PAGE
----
NAYPYIDAW, Myanmar : Delegates from one of Myanmar’s most heavily armed ethnic groups stormed out of peace talks on Thursday in an early blow to a landmark gathering aimed at ushering in a new era of peace.
The five-day conference in the capital Naypyidaw has been hailed as the best chance in a generation for Myanmar to end wars that have raged for up to 70-years, claiming thousands of lives and keeping the country mired in poverty.
Among the militias attending is the powerful 20,000-strong United Wa State Army.
They stopped fighting the government years back in exchange for control of a remote portion of territory bordering China which is now a notorious drug manufacturing hub.
They had originally refused to make this week’s talks, arguing they signed their own ceasefire with the previous military government back in 1989.
But they eventually agreed to attend following discussions last month with de facto leader Aung San Suu Kyi and after pressure was applied by China, which retains significant influence over the group.
Yet on day two of the talks four UWSA delegates walked out, officials said, reportedly after being told they could not address the gathering.
Government peace negotiator Khin Zaw Oo said the Wa had been given observer badges, instead of ones allowing them to speak, angering their delegation. But he played down their departure, saying it was a “misunderstanding” that could be solved.
A spokesman for the Wa militia told the Democratic Voice of Burma the group left after being told they were only accredited as observers, calling it discrimination.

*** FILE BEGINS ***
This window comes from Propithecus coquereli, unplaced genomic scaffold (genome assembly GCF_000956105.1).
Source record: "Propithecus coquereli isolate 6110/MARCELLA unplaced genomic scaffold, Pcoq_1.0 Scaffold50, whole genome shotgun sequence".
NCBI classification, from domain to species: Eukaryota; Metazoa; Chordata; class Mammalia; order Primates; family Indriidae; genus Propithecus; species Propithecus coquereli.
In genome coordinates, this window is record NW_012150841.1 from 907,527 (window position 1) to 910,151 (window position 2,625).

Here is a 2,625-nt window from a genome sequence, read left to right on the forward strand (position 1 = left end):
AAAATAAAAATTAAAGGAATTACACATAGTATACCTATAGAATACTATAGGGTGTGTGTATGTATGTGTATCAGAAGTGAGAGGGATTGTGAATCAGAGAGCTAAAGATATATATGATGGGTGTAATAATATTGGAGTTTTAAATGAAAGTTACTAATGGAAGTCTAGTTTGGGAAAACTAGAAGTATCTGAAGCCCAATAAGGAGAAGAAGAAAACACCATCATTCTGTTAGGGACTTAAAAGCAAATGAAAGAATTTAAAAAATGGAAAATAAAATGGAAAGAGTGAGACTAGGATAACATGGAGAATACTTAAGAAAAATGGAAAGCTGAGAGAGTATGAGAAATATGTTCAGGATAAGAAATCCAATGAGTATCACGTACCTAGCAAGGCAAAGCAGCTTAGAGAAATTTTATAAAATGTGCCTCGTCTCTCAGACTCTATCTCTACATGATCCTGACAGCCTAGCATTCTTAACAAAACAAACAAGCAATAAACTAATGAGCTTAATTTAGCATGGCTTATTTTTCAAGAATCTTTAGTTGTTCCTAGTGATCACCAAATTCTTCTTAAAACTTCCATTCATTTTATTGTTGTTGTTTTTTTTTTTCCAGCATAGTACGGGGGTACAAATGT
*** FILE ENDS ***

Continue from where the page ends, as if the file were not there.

But Lian Hmung Sahkong, from the Chin National Front, another ethnic group at the talks, denied the Wa were treated unfairly.
“We give equal rights to them and gave them a front row seat. I would like to confirm again that we did what they demanded,” he said.
Suu Kyi has been informed of the episode and “gave instructions that the peace process not be harmed because of this case”, government spokesman Zaw Htay told reporters, without elaborating.
The veteran democracy activist has devoted her first few months in power to planning the summit, where she hopes to thrash out the precepts of a federal state in exchange for peace.
Several complex ethic conflicts are rumbling across Myanmar’s borderlands, hampering efforts to build the country’s economy after the end of junta rule.
While the Wa have not fought against the military for years, they are accused of producing and trafficking huge amounts of methamphetamine and heroin from their secretive holdout and buying weapons with the proceeds.
A leaked version of a speech they prepared seen by an AFP reporter expressed scepticism that a singular agreement could address the diverse political aspirations of each ethnic group.
The speech also called for a “high degree of autonomy” in minority regions and demanded the army withdraw from politics altogether.
While Myanmar’s military stepped down from junta rule in 2011, soldiers are still gifted a quarter of parliament seats - an effective veto over any efforts to amend the nation’s charter.